Love at first point? Craft columnist invests in new sewing machine, still passed out two weeks later


Jennifer Ackerman-Haywood tested the Juki TL-2010Q sewing machine she purchased a few weeks ago and shares what she learned about this low-frills machine with readers considering their next machine upgrade .

(Jennifer Ackerman-Haywood |

I have a confession to make. I’ve been a little distracted lately.

My fingers click the keyboard, but every couple of paragraphs or so I find myself turning to glance over my shoulder at the shiny new Juki TL-2010Q sewing machine sitting on the table directly behind me. . I can not help myself. When it comes to sewing machines, he’s a looker.

With die-cast aluminum construction, straight stitch and free-motion functions only, automatic needle threader and thread cutter, speed control ranging from 200 to 1,500 stitches per minute and knee lifter and lower the presser foot – I feel like I’ve entered a new dimension of sewing.

The day I brought it home, I became a bit intoxicated by its simplicity and power. After years of deliberation and months of pining for this particular machine, I finally coughed up the greenbacks and bought it. I’ve had it for a few weeks now and I’ve had enough time to regain my composure and am committed to writing about it as objectively as possible. (Full disclosure: I’m still fainting.)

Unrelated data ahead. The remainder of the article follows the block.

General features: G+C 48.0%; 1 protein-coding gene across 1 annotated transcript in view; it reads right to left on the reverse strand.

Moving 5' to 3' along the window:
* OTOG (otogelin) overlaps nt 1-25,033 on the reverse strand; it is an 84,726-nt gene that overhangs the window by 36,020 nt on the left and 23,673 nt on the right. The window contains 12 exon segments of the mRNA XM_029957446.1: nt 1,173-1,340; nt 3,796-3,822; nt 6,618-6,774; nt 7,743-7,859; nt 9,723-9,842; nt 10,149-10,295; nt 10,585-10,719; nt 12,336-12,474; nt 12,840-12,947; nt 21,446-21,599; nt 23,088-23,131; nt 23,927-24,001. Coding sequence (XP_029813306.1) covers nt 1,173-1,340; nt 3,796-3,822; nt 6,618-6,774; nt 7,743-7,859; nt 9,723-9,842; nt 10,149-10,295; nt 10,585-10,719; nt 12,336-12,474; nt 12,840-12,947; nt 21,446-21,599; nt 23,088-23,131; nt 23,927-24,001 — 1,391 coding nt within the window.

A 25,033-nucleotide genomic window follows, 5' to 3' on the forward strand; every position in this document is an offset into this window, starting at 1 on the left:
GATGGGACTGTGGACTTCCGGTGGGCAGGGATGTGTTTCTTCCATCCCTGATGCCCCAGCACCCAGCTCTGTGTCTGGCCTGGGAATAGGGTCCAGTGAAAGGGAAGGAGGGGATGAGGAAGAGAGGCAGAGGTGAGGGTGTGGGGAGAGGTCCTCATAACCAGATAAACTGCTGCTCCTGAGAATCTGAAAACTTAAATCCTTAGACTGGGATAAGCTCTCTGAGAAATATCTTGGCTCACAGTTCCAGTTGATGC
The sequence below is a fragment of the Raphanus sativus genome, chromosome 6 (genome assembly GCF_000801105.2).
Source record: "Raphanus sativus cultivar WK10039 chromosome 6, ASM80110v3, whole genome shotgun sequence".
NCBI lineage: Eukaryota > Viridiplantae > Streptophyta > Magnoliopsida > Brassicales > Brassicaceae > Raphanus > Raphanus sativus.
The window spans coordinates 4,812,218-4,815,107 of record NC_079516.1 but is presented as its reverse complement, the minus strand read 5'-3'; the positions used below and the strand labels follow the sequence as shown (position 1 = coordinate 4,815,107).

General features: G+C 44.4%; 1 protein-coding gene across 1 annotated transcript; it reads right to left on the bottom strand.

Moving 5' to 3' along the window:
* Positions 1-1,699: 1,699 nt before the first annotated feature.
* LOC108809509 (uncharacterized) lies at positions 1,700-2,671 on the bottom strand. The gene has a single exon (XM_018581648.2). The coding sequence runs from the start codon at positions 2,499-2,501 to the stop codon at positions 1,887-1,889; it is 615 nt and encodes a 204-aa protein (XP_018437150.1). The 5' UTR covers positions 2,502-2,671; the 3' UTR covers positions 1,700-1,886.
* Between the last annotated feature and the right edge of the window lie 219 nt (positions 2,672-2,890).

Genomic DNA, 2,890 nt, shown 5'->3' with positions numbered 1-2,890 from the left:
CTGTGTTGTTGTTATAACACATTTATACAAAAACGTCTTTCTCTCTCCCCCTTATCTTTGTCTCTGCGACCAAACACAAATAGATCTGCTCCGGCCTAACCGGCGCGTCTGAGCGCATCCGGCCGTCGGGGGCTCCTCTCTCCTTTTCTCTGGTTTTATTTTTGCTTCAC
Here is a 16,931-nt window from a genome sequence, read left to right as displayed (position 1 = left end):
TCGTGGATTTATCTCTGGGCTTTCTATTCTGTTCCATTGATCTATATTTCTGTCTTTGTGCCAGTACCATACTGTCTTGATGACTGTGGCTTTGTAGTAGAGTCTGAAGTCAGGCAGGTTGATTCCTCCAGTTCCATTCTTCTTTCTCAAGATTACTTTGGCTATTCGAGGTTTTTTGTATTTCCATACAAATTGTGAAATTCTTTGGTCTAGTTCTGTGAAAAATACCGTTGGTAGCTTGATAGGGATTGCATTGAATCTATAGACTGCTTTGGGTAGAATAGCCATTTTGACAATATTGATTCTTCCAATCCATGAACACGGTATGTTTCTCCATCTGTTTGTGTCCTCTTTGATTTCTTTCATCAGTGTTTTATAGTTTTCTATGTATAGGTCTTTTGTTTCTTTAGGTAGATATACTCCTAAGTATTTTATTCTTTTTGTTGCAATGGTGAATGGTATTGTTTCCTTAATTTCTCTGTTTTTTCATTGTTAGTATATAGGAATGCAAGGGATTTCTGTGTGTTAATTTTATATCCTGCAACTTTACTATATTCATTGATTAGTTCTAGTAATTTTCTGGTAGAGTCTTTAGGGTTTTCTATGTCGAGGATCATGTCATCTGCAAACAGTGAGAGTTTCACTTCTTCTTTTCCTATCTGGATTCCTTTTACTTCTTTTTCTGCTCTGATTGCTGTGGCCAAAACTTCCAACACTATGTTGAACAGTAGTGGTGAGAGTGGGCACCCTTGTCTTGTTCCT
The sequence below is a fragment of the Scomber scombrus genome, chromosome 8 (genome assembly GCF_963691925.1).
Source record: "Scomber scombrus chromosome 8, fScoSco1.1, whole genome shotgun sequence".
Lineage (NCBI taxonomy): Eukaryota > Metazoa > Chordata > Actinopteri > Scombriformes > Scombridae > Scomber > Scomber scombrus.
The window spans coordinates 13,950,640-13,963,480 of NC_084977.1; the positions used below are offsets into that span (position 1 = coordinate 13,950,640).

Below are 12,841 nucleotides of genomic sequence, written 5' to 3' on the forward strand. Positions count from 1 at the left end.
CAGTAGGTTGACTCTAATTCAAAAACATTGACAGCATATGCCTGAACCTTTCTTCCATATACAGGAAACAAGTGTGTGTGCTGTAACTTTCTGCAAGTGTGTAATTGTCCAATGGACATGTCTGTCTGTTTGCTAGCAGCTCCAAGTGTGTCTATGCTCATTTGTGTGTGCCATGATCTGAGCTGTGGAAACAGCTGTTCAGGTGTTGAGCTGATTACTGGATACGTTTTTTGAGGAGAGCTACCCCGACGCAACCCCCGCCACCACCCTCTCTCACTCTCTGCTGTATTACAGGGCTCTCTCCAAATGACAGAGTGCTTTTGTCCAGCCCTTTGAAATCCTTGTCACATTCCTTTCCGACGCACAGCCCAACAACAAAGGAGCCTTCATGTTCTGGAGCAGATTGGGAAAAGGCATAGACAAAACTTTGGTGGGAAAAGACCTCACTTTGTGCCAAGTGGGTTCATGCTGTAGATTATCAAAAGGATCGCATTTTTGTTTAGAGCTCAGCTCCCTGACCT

This last sewing machine purchase marks my return to my roots. As sewing technology has advanced over the years and it is now possible to purchase computerized patterns with hundreds of pre-programmed decorative stitches that sew and embroider at the touch of a button while you walk away and make tea , I was looking to forego all the extras. and extra expense and investing in a machine that would allow me to sew straight stitches and free-motion quilting with wild abandon. While I admit this machine would be even better with a zigzag stitch, I don’t zigzag much and have other low end computerized machines for that.

If you’re looking for a new sewing machine, it’s best to think about what you want to sew and what you need to do before investing several thousand dollars in a machine with a computerized screen and all sorts of decorative points you have earned. ‘t actually use.

My old mid-level Janome (which I keep in my sewing arsenal) has 50 computerized functions of which I use less than five on occasion. I used to use my old machine for free-motion quilting, but I was always afraid to push the boundaries of what it was designed for. When you’re worried about your machine jamming, it’s not much fun to sew. So I made the decision to upgrade to a streamlined pro-grade machine for under $1000 that I hope to use long term.

So far, the Juki TL-2010Q has proven to be a good choice for me as someone who enjoys quilting and sewing garments and craft projects without worrying about equipment running out.

Here is an overview of the features of the machine:

• Robust construction –The machine is built to last. It is made of aluminum and uses metal coils. It comes with seven feet (including a zipper, a hem and two quilting accessories). While some reviewers have criticized that a screwdriver is needed to swap the legs, I like that a large bolt securely locks each leg in place.